By Thilo Graf
This adventure from Adamant Entertainment is 28 pages long, 1 page front cover, 1 page editorial, 1 page SRD, 1 page back cover, leaving 24 pages of adventure, so what’s up with this Freeport adventure?
I only recently saw this particular Freeport adventure, as it somewhat has slipped beneath my radar in the 3.5-days of old. Wanting to complete my Freeport collection, I immediately bought it.
This being an adventure review, this contains SPOILERS. Potential players beware.
Set in a dastardly hot summer that has tempers across the city of adventures flare, Blood of Freeport is an unconventional adventure in both its premise and presentation: This adventure has the PCs stumble into a merchant feud between the (almost) equally depraved and hate-consumed Lotharian and Ischern merchant families, being recruited for either side (or serving as double agents) to give the family an edge in the current escalation of the conflict, which, among others, sees a double-cross involving mega-raptors as well as family-specific final encounters. While I did love this rather non-linear, open-ended approach as well as themes like a descent into alcoholism/lost honour etc., this adventure has several problems as well:
First of all, the formatting could have been better – not due to glitches, but due to the fact that the linear narrative structure has to juggle a lot of alternative situations for the PCs: Are they aligned with the Lotharians? The Ischerns? Double-agents? – All these opportunities are accosted for in a steady stream of text, making running this semi-spontaneous rather impossible, something that could have easily been accosted for by better formatting.
On a rules-side, this adventure unfortunately is also not exciting – the henchmen that provide the cannon-fodder throughout the adventure as well as the families per se are rather dull with regards to their crunch. The adventure also features no cartography, which is especially annoying as the finale(s) take place around the families’ mansions and no maps are provided. Seeing that the adventure seeks to evoke a secret-agent/family-feud-theme, this lack makes running the espionage action rather hard. The adventure suggests hand waving the infiltration by forcing each PC to succeed on bluff-checks every day, which should pop out as a bad idea immediately to anyone.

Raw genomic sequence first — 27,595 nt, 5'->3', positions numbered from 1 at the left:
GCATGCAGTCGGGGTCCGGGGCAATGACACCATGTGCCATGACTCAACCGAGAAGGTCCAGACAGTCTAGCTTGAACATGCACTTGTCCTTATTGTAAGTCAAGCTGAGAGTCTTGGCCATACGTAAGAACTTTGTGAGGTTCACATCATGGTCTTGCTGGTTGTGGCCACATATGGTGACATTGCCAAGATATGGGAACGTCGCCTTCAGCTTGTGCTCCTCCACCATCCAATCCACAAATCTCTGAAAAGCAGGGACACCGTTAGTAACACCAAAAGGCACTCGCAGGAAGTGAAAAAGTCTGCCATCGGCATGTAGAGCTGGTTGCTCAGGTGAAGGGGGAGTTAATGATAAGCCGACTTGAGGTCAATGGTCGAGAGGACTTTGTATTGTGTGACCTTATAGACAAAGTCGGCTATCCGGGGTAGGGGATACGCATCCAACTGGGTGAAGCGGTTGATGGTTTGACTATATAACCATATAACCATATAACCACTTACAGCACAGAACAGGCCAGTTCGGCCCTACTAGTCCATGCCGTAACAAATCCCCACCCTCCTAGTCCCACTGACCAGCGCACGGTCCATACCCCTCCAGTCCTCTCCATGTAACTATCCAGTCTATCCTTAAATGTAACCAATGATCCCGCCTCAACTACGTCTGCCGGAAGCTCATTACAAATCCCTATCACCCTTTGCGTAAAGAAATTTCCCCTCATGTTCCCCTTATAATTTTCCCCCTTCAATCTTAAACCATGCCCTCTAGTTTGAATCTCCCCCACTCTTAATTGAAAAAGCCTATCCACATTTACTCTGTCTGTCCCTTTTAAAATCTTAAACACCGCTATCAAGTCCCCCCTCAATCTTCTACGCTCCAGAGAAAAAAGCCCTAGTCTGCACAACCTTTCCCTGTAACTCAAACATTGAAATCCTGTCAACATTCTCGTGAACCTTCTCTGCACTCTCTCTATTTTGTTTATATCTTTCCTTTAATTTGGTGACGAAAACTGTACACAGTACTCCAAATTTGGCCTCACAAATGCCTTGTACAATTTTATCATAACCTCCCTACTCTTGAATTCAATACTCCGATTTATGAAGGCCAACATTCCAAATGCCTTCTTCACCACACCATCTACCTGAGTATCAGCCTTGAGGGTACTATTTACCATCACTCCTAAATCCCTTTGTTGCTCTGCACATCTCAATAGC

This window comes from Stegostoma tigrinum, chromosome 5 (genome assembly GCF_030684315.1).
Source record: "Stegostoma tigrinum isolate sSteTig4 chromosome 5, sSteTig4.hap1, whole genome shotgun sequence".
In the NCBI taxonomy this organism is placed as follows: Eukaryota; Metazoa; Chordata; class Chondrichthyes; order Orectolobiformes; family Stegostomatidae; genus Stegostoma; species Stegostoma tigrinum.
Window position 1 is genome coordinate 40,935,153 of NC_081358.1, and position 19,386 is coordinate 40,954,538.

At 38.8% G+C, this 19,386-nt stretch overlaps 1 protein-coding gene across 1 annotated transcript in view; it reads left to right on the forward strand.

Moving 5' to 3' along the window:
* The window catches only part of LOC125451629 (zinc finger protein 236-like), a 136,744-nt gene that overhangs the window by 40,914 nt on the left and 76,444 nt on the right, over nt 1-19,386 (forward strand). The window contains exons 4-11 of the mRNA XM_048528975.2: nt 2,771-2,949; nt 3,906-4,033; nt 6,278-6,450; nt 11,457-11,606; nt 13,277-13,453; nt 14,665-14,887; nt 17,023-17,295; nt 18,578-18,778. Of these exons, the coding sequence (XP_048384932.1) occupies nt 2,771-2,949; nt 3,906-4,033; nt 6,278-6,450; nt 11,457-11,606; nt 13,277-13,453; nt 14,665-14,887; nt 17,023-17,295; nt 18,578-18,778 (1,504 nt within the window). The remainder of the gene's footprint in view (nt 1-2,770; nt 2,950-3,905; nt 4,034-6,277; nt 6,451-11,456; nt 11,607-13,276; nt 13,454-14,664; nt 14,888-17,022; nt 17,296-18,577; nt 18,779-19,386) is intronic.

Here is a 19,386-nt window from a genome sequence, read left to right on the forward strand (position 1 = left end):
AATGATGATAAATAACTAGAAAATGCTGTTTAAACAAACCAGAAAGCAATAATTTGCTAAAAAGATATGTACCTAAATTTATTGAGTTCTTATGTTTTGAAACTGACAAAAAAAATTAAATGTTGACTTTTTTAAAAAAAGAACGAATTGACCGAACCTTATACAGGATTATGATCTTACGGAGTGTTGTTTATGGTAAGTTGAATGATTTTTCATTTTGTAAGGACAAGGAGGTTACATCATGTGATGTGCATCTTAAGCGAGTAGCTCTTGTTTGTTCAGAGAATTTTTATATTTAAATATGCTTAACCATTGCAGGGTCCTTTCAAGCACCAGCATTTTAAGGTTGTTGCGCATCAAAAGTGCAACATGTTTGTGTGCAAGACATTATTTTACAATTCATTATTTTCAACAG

Furthermore, while the families are not necessarily despicable, I found a lack of champions/special bodyguards a bit disconcerting.
Editing and formatting are ok, while I did notice some glitches and the formatting could be better, it’s not enough to qualify this as abysmal. Layout adheres to a no-frills b/w-2-column-standard and apart from the cover-artwork, the interior-artwork seems to have been reused from other/stock sources. The pdf has no bookmarks.
This adventure has me gnashing my teeth for several reasons – first of all, I love the premise and the fact that such feuds/socially-driven adventures are rather rare. However, at the same time, the plethora of options leads to a dilution in quality and crunch-wise, the adventure also falls rather short of its own premise by abandoning an inner-family-strife plot-point altogether, handwaving the central exciting action (the espionage/double agent-story) in favour of dull combats with unnamed henchmen. The climax features a masque and the lack of cartography makes unfortunately for a confusing, hard to run finale. As written, this adventure needs A LOT of work. Additionally, I couldn’t shake the feeling that this was supposed to be Freeport’s Romeo & Juliet (The subtitle being “love & betrayal”), but was cut down to size, as the “love”-aspect is completely absent from any NPC’s motivations. Had this adventure been expanded to the 60+ pages that would have been necessary to make it work and unique with all different options, this would have been an awesome adventure indeed. As written, though, it feels like a hastily cobbled together sketch of an adventure rather than a full-blown instalment worthy of Freeport. Oh yeah, campaign-specific fluff is also mostly absent from this pdf apart from some generic nods towards local flavour. While this is in no way a bad sketch, it’s also far away from realizing its potential. If you’re willing to invest a lot of time, you might consider this a 3-star file. For all others, this is1.5 stars, rounded up to 2.
Blood of Freeport is available from: